Almost everyone I have a casual conversation with these days is experiencing anxiety of one sort or another, including the threat of nuclear holocaust courtesy of United States president Donald Trump, climate change, chronic economic insecurity or the housing crisis.
Every month features an article somewhere in a North American journal about the “epidemic” of anxiety.
Some of this we bring on ourselves, or at least feed the anxiety when we do not have to. We binge on Trump and hurricanes and the horror of the Las Vegas massacre, and every news cast has at least one report about wars in the Middle East.
But beyond the exposure to actual violence in the world, we also watch some of the most violent and dehumanizing television ever produced. A couple of series come to mind, including House of Cards, which never allows any positive sentiment to prevail, or even appear, except as a reflection of weakness and naiveté. The show is all about varying degrees of ruthlessness and we are clearly supposed to admire its star, Kevin Spacey, as a masterful practitioner of the Machiavellian arts.
House of Cards is not the only television series people binge on. Breaking Bad is another popular series praised for its high production values, writing and atmospheric tone. Its "hero" is a high school chemistry teacher who starts dabbling in crystal meth production and then gets deeper and deeper into the murderous methamphetamine business. He is one of the only television heros who is also a psychopathic killer.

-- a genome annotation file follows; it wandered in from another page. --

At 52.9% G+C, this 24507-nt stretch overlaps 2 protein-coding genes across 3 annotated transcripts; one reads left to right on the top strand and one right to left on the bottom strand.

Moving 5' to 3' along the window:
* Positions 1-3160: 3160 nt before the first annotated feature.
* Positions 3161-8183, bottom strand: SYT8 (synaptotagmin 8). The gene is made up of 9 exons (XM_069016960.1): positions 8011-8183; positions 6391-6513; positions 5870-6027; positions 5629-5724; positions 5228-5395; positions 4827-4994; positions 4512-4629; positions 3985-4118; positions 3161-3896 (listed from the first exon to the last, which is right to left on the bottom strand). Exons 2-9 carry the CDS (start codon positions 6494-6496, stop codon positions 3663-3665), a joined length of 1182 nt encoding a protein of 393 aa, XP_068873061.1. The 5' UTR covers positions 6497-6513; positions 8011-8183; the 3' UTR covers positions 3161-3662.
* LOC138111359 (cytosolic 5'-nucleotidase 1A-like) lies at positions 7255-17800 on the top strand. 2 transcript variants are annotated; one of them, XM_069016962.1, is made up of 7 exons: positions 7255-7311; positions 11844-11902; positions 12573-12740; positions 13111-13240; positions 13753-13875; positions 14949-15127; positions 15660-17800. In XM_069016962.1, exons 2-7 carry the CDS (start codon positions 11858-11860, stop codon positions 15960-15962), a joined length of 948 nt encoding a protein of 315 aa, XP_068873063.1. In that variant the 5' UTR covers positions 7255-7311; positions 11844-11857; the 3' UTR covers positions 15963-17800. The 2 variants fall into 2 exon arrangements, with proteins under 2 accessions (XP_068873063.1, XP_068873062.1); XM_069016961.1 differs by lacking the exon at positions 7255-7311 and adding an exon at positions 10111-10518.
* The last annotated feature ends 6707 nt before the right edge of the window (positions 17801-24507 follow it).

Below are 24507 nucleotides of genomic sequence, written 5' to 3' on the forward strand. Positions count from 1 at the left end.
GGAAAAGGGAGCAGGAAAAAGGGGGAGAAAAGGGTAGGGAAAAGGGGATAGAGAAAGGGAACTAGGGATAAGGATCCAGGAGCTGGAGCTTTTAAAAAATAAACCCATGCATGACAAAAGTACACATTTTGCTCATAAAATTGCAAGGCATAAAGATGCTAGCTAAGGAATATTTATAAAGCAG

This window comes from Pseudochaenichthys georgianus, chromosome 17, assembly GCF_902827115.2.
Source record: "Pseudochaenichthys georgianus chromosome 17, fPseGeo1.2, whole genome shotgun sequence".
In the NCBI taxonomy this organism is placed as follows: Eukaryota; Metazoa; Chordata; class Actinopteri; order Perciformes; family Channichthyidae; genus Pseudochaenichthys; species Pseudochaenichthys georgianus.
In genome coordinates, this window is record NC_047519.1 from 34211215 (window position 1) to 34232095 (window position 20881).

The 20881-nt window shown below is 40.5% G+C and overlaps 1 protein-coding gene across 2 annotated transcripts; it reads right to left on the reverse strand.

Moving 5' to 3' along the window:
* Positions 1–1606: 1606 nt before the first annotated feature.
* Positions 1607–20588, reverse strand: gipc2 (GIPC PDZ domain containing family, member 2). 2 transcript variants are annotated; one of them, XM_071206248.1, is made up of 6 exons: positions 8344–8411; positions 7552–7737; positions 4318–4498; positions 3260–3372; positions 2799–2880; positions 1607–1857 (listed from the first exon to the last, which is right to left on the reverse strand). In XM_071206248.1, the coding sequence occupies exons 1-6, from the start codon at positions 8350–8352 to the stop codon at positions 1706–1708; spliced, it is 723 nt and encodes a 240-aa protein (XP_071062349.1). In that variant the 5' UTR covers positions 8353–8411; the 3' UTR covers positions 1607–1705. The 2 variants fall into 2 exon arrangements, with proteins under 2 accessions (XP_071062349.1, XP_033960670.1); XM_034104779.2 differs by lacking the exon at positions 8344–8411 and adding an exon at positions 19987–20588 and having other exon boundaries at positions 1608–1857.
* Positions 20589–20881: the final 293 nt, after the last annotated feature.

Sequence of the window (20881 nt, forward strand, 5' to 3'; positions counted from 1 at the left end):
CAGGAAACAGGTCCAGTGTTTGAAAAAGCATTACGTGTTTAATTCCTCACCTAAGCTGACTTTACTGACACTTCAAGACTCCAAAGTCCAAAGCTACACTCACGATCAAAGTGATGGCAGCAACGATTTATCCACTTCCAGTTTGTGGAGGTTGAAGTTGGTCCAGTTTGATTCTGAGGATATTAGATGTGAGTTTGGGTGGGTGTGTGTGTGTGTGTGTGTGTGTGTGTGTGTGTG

But it is not only in television dramas where psychopaths have become fashionable. Quizzes on the internet tell people how many essential characteristics of psychopathology they have, and people boast about how many they can identify.
Boasting about your inability to empathize with fellow human beings is a form of madness itself. Do people really think immersing ourselves in this kind of culture has no consequences?
We know from dozens of studies that watching violence affects children who may become less sensitive to the pain and suffering of others and may be more fearful of the world around them. Do we adults think we are immune?
Buddhist teacher Thich Nhat Hanh dealt with this issue while focusing on the notion that we consume this stuff and said, “What we consume every day may be highly toxic.”
We would not consume toxic food if we had the choice, yet we consume toxic television on a daily basis. If we are serious about our health we pay attention to what we eat.
Hanh suggests we need to do this with the media we consume. Does it feed anxiety and despair or promote kindness and compassion? He also poses a profound question for our society: “Is it right to allow people to get rich producing products that are toxic? They cannot in the name of freedom poison us with their products, films, magazines, books and computer games.”
Murray Dobbin is a Powell River freelance writer and social commentator.